Duke Ellington

Rare Video Footage [DVD]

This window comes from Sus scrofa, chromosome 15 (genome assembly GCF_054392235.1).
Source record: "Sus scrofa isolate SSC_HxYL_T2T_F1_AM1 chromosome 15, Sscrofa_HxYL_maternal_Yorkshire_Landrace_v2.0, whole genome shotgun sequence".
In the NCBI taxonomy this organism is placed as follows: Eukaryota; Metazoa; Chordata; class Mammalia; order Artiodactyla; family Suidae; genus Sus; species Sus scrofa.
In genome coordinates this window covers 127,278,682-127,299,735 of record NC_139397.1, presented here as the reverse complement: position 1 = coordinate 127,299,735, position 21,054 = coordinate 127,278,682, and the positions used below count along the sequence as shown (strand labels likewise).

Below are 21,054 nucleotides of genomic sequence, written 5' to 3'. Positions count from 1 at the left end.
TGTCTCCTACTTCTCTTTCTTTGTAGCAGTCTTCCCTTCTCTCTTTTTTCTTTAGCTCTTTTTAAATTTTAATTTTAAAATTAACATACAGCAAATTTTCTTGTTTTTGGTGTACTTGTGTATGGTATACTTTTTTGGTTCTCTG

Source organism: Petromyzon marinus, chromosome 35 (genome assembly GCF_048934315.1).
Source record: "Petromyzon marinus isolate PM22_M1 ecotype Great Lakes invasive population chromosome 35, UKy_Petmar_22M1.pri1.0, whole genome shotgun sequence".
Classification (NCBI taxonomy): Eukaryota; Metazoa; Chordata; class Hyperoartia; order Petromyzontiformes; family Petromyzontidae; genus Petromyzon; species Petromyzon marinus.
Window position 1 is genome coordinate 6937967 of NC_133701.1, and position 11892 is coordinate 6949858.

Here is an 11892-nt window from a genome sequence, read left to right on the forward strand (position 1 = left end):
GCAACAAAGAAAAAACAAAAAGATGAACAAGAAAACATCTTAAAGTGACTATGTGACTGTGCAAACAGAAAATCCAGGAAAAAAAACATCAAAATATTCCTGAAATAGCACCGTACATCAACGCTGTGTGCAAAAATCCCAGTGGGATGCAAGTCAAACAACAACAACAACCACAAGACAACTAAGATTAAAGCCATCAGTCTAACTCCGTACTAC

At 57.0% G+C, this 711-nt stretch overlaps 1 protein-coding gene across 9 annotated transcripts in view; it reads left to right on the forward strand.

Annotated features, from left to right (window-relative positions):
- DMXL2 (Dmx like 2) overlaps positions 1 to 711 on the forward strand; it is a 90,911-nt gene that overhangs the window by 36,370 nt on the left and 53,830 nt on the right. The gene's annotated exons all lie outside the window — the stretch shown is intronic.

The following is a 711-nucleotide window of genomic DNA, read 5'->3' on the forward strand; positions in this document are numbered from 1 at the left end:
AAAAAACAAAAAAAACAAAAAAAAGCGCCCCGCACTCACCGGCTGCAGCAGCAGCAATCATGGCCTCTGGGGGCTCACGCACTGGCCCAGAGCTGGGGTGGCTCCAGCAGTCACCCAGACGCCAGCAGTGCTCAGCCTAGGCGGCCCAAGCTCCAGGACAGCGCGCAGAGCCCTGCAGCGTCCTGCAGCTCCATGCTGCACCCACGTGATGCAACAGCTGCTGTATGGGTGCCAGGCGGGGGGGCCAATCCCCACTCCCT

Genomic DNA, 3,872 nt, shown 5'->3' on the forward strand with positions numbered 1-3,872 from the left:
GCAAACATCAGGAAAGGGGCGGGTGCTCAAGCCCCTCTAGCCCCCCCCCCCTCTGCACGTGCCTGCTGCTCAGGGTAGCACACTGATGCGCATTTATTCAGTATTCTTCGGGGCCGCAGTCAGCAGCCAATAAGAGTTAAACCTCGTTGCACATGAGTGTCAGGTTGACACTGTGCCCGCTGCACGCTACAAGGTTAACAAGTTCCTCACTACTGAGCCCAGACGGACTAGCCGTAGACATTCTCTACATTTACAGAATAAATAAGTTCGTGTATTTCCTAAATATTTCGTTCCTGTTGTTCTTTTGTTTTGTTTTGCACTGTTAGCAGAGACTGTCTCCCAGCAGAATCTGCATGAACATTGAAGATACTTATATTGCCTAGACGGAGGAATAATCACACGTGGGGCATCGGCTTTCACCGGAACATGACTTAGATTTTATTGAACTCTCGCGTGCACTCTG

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Duke Ellington is featured in a number of film and television clips from several decades in this DVD compilation, although neither sources, dates, nor personnel are identified. Unfortunately, related segments aren't necessarily in sequence. The first two tracks come from a television broadcast (the 1962 special The Good Years of Jazz), featuring trumpeter Ray Nance on both muted and open horn in "Take the 'A' Train," and both the leader and bassist Aaron Bell in "Satin Doll." The film A Bundle of Blues features vocalist Ivie Anderson and trombonist Lawrence Brown in "Stormy Weather," one of a handful of times Ellington recorded this standard. Then it's back to 1962 with tenorist Paul Gonsalves' rousing blues solo in "Blow by Blow," followed by "Jam with Sam" which includes choruses by Gonsalves, Brown, Russell Procope (in a rare featured appearance on alto sax), plus all five members of the trumpet section (Shorty Baker, Bill Berry, Nance, and Ed Mullens, with high note specialist Cat Anderson closing it out) in "Jam with Sam." The next performance is mislabeled "Bundle of Blues," though it is from the 1933 film; it is actually "Rockin' in Rhythm," showcasing trumpeter Cootie Williams. From 1962,"Things What They Used to Be" brings alto sax great Johnny Hodges center stage, followed by "V.I.P. Boogie" with baritonist Harry Carney and clarinetist Jimmy Hamilton. Next is a rhythm section feature, "Kinda Dukish," which is primarily a showcase for drummer Sam Woodyard. "Bugle Call Rag" (once again from the 1933 film A Bundle of Blues), mainly showcases three shake dancers. Track 11 is mislabeled "I Got Rhythm," any Ellington fan will recognize his "Rockin' in Rhythm" immediately; this performance looks as if it's from a early-'60s television broadcast. The final selection is an early version of "Black and Tan Fantasy," from the film Black and Tan with Ellington playing an upright piano for a bedridden woman's dying request, adding his band and the Hall Johnson Choir (a gospel group) in the shadows. The liner notes by Simon Cox are amateurish, as he obviously doesn't have a clue to the source of these performances nor does he bother to correctly spell Paul Gonsalves' name. A little more effort could have been shown by the label to improve the audio and video, but it seems more like these came from dubs in private hands rather than master sources. The miserly DVD length of under 45 minutes is another disappointment.

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